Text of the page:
CQ: Oh, of course. This was, you know, every immigrant's dream is to come to the United States, whether it's from any country, not just Japan, and make their fortune and then go back very rich and successful. And that's everyone's dream, I think, 'cause that was my father's dream and I thought that was almost everybody's dream. And then the earthquake happened in 1906, and it just devastated all of San Francisco. And at that juncture, his uncle and his wife went back to Japan. And he was supposed to go back also, but he said he's not going to go back, and he's going to make his fortune, and then he'll go back. And his parents and his siblings urged him to come home many, many times. And he just said, no, he's going to make his fortune, and they'll hear from him when he's very rich and famous, and he'll come home. And so that was it.

MA: And then how did he end up meeting your mother? Do you know that story at all?

CQ: Well, yeah. He did all kinds of things. He, of course, was sort of in charge of farm laborers, because that's sort of what he did with the hotel, so he arranged for... so he sort of became sort of like the head of farm laborers on different farms, and tended to their needs. He even treated them for illnesses and things like that, because he had picked up things from his oldest brother. And so a lot of people, especially the workers, depended on him for help shopping, things like that, and also for, when they got sick. And then he met, there were some people in Fresno, he was in... they had a community, and these people in Fresno were the Okadas, and they had quite a few brothers and one sister. And they were getting, they were sending, the parents were sending for the oldest that was born in Hiroshima, and then the parents left her with her grandparents, and they came to this country to make their fortune. [Laughs] And they had all their other children, which were, let's see, five other children. And then they sent for my mother, whose name was Tsugiko Okada. And she arrived when she was fifteen. And I think she came... I don't know exactly when she came. But then, so my father knew the brothers, of course, and the oldest girl, I mean, the next to the oldest girl, I guess. And then they, you know, everything went along. And as he saw that my mother was growing up, and that was a baishakunin, or he asked for her hand in marriage, and so they got married in northern California.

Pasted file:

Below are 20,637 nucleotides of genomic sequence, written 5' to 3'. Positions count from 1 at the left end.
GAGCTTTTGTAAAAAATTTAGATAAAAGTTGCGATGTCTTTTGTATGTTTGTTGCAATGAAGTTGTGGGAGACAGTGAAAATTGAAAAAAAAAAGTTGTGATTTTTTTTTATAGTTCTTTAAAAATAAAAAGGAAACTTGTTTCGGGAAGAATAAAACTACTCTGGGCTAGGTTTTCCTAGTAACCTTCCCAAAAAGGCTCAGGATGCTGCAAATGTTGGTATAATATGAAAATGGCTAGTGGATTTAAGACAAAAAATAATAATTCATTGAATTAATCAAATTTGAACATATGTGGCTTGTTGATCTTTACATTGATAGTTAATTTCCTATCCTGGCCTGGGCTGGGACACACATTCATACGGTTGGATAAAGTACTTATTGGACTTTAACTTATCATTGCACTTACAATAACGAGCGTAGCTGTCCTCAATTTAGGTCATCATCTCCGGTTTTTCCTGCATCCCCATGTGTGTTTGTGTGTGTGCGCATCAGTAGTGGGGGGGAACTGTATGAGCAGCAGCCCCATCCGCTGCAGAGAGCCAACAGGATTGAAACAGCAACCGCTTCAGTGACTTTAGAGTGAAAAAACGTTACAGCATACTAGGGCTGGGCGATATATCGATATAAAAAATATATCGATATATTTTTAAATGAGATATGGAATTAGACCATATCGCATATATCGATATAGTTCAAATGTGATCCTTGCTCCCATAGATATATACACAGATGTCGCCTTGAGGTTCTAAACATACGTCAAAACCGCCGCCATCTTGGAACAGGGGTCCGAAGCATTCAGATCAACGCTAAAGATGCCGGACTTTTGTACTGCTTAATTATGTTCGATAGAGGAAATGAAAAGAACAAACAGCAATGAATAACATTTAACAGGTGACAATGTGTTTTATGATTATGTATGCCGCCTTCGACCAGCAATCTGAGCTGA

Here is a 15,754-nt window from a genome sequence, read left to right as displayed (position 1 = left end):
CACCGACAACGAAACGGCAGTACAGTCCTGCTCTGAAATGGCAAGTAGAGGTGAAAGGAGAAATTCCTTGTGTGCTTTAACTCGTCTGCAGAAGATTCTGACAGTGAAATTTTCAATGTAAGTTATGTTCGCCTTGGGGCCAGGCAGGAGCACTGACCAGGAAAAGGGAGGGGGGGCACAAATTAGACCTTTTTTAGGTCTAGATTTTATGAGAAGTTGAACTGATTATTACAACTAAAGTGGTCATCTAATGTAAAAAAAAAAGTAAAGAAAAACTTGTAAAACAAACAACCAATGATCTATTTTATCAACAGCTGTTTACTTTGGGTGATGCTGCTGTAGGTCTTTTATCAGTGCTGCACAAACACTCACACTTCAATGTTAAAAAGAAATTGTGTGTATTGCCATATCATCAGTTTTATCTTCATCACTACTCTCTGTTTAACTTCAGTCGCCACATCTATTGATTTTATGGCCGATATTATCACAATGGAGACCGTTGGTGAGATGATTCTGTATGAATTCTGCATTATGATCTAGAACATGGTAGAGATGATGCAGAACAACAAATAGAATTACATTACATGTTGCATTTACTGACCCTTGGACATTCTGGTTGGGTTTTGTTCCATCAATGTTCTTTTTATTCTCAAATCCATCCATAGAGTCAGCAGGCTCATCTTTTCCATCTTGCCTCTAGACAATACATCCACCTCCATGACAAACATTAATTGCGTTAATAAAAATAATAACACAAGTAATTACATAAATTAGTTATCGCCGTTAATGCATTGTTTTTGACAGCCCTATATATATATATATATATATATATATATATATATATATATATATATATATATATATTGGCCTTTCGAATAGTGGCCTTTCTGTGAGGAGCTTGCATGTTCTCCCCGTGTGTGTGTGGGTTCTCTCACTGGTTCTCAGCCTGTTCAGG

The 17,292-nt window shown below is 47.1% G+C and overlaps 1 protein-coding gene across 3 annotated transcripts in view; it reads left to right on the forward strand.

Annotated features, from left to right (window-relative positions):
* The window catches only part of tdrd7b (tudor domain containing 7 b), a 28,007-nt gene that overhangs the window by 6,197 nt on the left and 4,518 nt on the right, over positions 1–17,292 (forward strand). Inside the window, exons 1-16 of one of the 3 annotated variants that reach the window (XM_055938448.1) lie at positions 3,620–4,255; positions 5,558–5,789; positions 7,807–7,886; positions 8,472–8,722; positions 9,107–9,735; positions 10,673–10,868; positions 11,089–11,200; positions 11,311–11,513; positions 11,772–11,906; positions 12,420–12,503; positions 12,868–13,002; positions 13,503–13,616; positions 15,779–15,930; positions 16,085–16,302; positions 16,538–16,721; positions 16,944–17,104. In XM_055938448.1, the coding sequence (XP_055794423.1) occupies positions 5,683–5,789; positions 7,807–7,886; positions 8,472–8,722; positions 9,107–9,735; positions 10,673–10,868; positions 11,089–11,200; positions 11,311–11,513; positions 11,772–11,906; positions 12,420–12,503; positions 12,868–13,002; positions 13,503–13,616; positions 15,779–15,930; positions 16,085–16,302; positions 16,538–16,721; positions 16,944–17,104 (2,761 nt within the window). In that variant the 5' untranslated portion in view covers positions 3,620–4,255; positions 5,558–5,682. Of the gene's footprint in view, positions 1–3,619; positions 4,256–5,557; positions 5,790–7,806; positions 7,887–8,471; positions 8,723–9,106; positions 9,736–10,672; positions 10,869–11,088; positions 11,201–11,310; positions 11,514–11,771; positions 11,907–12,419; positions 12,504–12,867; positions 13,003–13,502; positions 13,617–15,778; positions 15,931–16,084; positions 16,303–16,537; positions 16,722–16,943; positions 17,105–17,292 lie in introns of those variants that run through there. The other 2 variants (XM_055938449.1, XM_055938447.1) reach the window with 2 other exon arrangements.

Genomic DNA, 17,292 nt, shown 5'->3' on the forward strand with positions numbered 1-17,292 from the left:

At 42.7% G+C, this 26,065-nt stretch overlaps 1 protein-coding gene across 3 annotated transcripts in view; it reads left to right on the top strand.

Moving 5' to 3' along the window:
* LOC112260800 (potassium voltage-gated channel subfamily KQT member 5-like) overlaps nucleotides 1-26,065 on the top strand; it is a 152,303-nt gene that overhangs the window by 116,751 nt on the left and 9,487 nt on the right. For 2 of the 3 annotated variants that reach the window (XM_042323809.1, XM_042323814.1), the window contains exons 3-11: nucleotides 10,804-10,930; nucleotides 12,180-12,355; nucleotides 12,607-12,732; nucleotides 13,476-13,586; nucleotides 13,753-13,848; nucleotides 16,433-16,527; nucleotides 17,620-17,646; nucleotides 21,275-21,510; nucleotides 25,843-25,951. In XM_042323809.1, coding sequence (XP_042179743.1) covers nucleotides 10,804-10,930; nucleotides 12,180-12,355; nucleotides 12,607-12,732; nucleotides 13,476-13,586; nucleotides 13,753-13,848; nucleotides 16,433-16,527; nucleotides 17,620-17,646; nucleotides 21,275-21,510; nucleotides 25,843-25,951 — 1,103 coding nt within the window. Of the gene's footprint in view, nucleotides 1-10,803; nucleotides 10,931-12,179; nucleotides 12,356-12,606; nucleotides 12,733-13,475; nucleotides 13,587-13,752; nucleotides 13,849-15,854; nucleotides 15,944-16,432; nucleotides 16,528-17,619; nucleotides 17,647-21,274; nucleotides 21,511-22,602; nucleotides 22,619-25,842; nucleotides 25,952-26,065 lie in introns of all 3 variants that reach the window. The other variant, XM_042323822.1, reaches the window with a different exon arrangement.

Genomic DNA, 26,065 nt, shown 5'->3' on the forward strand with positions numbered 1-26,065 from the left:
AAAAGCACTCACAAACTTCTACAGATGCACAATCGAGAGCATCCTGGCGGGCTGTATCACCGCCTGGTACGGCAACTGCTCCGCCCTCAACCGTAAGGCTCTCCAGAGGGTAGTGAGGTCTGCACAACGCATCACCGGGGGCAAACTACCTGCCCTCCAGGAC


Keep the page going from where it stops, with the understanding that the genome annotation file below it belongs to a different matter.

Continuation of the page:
MA: Okay. And I know you had mentioned to me earlier that your mother had passed away when you were very young.

CQ: Yeah. Well, they had nine children, and so I was the ninth child, and it just so happened that she had some problems. And so she passed away within the year, I guess. They said I was still a baby. And so...

MA: And then you actually spent the first few years of your life, right, with another family?

CQ: Oh, yes. My mother's sister and her husband took me in, and my husband's -- I mean, my mother's sister wanted to adopt me, but after keeping me for two and a half years, she said that I was just too much of a crybaby and I hung on her skirts, and she didn't get anything done. So then, at that time, my oldest sister got married, and she took me with her new husband.

MA: So you, then, spent time with them.

CQ: I was there for another two and a half years. And so I came home when I was about five and a half or six, my dad brought me home to start school. And so that's the first time I really met my three brothers and three sisters. Well, I had been with my oldest sister, so there were just three brothers and two sisters, and I joined the family at that time.

<End Segment 1> - Copyright © 2009 Densho. All Rights Reserved.